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Maskot, Getty Images
Maskot, Getty Images

Opendoor Struggling to Maintain iBuying Dominance

The pandemic’s social distancing rules seem ideal for iBuyers’ success, but in today’s sellers’ market, many homeowners think they’ll make more money listing in the MLS.

NEW YORK – iBuyers offer a contactless method for selling a home, so why aren’t they booming during a pandemic that has made social distancing the norm?

Sales for several iBuying platforms are way down. Opendoor, which started trading publicly on the stock market in December 2020, has seen its revenue fall by nearly half in the past year and doesn’t expect a full recovery for its business until 2022, The Wall Street Journal reports.

At the start of the pandemic last spring, most iBuyers – companies that buy and resell homes electronically – halted their businesses. By summer, they had come back online and resumed making instant cash offers to sellers enticed by the idea of bypassing the traditional home selling process.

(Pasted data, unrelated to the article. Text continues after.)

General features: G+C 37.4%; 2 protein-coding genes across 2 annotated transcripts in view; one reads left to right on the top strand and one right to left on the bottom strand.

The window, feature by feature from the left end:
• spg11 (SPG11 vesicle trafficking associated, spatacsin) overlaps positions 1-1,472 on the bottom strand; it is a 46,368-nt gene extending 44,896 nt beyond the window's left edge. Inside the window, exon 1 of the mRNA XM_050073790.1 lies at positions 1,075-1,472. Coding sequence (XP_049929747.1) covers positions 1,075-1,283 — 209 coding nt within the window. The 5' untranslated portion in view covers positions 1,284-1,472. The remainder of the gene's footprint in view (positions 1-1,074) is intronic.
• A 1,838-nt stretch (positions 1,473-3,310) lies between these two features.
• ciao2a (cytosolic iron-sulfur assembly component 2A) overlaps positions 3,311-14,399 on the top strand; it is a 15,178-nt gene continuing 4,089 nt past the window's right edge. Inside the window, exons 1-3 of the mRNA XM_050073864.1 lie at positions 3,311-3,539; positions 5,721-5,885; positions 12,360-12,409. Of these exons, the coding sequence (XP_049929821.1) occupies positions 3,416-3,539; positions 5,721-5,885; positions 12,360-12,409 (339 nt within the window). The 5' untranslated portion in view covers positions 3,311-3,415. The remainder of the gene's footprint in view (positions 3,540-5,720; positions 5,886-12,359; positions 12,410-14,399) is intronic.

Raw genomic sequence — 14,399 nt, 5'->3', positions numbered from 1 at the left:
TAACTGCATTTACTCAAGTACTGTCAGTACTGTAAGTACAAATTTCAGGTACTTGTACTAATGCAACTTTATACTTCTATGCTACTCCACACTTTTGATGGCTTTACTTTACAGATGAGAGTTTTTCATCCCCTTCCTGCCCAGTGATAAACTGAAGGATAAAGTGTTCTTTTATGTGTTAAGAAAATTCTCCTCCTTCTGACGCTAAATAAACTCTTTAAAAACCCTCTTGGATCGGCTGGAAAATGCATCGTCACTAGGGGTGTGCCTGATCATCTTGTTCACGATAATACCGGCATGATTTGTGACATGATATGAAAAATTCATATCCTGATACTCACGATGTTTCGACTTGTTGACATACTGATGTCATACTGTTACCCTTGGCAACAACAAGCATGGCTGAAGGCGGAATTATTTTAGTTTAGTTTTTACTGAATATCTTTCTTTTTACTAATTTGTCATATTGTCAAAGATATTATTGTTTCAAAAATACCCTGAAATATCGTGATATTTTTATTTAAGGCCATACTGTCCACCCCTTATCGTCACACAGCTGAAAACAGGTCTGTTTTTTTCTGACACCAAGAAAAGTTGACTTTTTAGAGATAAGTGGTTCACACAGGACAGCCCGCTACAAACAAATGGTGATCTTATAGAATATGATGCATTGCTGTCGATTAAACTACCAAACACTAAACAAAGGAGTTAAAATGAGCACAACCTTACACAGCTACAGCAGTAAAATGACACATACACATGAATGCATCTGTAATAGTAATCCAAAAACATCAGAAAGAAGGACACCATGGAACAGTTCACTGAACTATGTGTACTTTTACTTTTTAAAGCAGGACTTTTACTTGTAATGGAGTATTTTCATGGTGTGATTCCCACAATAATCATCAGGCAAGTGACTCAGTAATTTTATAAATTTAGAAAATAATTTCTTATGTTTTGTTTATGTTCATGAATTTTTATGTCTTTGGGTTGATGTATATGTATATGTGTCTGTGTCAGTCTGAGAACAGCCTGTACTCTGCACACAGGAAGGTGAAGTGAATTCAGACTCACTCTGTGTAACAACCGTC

However, with high demand from buyers flooding the market who are enticed by low interest rates and a new option to work remotely, more home sellers are deciding to list their home in the MLS and sell it on the open market.

Many think it’s a financially better decision. Traditional transactions don’t take too long to close, and low inventory has made bidding wars common. Since iBuyers often make offers below fair market value, sellers seem more likely to work with a real estate professional to earn top dollar during the current buyer frenzy.

Opendoor, which launched in 2014, remains a leader in the iBuying space, though it has faced challenges recently. While the company’s revenue surged 158% to $4.7 billion in 2019, Opendoor cut more than a third of its workforce in April 2020 due to economic hardship during the pandemic.

iBuyers have also sold off a significant amount of their property portfolios amid the pandemic. Opendoor’s portfolio shrunk about 80% in the first six months of 2020. That has allowed other iBuyers, like Zillow Offers and RedfinNow, to gain market share.

However, Opendoor doesn’t view other iBuyers as its chief competition, according to the Journal. The company sees traditional brokerages as its main rivals.

Source: “Opendoor’s Window Appears to Be Closing,” The Wall Street Journal (Jan. 13, 2021)

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